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Rules for Divorce in Illinois: What You Need to Know

 Posted on July 24, 2015 in Uncategorized

Illinois divorce attorney, Illinois family lawyer, Illinois divorce laws,Did you know that every state in US has certain requirements and procedures for divorce? If you reside in Illinois and are considering getting divorced, there are some important things you will first need to know. You will want to first review Illinois' divorce requirements and be sure to determine that you are, in fact, eligible for a divorce.

Am I Eligible?

Per state law, at least one spouse must be a resident of the state of Illinois and have maintained residency for 90 days or more. Residency requirements are varied from state to state. Some states simply require 90 days of residency, while others require longer periods of time. Connecticut, for example, requires 12 months of residency, and then a 90 day waiting period, before being eligible to file for divorce.

Grounds for Divorce in Illinois

Illinois recognizes two types of grounds for divorce, fault and no-fault. To be eligible for a no-fault divorce, also known as "irreconcilable differences", both you and your spouse must have been separated for two years. While living in different homes or cities certainly constitutes separation, a lack of support or intimacy may also be considered separation. If both you and your spouse agree to getting a divorce, this period can be lessened to six months of separation.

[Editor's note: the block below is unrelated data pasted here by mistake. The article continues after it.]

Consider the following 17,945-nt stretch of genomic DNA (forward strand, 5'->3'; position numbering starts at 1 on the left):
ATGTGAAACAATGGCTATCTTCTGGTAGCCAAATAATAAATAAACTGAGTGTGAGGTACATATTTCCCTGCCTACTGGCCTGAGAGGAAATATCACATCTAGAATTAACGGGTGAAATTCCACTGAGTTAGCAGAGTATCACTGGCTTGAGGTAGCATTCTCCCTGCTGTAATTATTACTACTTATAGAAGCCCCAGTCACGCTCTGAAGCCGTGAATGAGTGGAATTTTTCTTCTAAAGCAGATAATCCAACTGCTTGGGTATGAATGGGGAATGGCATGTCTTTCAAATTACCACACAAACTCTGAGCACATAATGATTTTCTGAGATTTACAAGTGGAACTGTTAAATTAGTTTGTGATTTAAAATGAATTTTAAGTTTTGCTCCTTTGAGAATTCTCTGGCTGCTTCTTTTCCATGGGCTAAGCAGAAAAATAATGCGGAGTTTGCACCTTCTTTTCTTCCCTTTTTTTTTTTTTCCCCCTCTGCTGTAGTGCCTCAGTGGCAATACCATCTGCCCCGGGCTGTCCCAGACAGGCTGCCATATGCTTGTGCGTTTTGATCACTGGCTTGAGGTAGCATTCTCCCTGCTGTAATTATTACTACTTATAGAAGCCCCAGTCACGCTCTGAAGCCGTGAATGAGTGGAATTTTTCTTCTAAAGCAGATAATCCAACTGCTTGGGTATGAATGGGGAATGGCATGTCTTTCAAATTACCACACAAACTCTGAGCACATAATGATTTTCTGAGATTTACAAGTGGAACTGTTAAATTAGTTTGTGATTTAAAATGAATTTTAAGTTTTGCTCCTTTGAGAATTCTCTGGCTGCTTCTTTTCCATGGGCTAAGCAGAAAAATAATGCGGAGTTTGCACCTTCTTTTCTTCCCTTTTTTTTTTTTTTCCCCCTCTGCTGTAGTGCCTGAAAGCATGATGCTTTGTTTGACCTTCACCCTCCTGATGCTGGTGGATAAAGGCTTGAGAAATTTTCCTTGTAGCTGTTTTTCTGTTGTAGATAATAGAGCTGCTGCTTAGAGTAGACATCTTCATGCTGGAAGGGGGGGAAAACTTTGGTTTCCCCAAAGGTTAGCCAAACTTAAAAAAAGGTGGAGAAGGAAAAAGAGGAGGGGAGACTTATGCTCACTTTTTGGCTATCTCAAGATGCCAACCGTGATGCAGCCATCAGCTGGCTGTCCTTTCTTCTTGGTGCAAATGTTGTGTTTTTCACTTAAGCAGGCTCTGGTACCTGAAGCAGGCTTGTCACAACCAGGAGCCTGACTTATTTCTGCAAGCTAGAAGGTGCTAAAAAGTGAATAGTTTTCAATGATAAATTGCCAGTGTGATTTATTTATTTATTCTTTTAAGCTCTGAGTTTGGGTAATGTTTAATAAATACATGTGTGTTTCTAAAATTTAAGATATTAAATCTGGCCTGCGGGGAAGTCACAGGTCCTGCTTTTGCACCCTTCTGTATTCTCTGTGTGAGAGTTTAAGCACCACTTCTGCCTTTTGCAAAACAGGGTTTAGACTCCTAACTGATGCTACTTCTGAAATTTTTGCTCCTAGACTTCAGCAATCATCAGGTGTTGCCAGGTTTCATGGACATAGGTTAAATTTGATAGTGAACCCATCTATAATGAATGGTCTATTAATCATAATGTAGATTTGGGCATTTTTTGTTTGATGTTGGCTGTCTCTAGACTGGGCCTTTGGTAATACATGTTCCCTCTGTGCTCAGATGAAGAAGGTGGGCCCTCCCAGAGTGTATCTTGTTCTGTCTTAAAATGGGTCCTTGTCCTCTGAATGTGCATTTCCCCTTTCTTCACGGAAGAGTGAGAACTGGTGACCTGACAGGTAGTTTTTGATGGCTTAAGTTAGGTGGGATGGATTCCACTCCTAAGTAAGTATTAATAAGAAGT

If "irreconcilable differences" aren't the issue, or if one spouse doesn't agree with the divorce, then divorce can be filed based on fault grounds. Examples of these grounds include emotional or physical cruelty, desertion, and adultery, among others. People may chose a fault divorce for many reasons. Some may not want to wait the two years to be eligible for a no-fault divorce. Others seeking to prove the other spouse's faults may fare better in court when it comes to  child custody or in division of marital assets.

In Illinois, these same rules are applied to civil unions as well. Although a civil union does not provide all of the same rights that a marriage does, dissolution of civil unions are treated the same as a dissolution of marriage.

If you are considering or going through a divorce, you may have questions and concerns. A qualified Wheaton divorce attorney can dispel any confusion and beneficial legal assistance and peace of mind. Contact the law offices of Stock, Carlson, Flynn and McGrath, LLC at 630-665-2500 to speak to an attorney.

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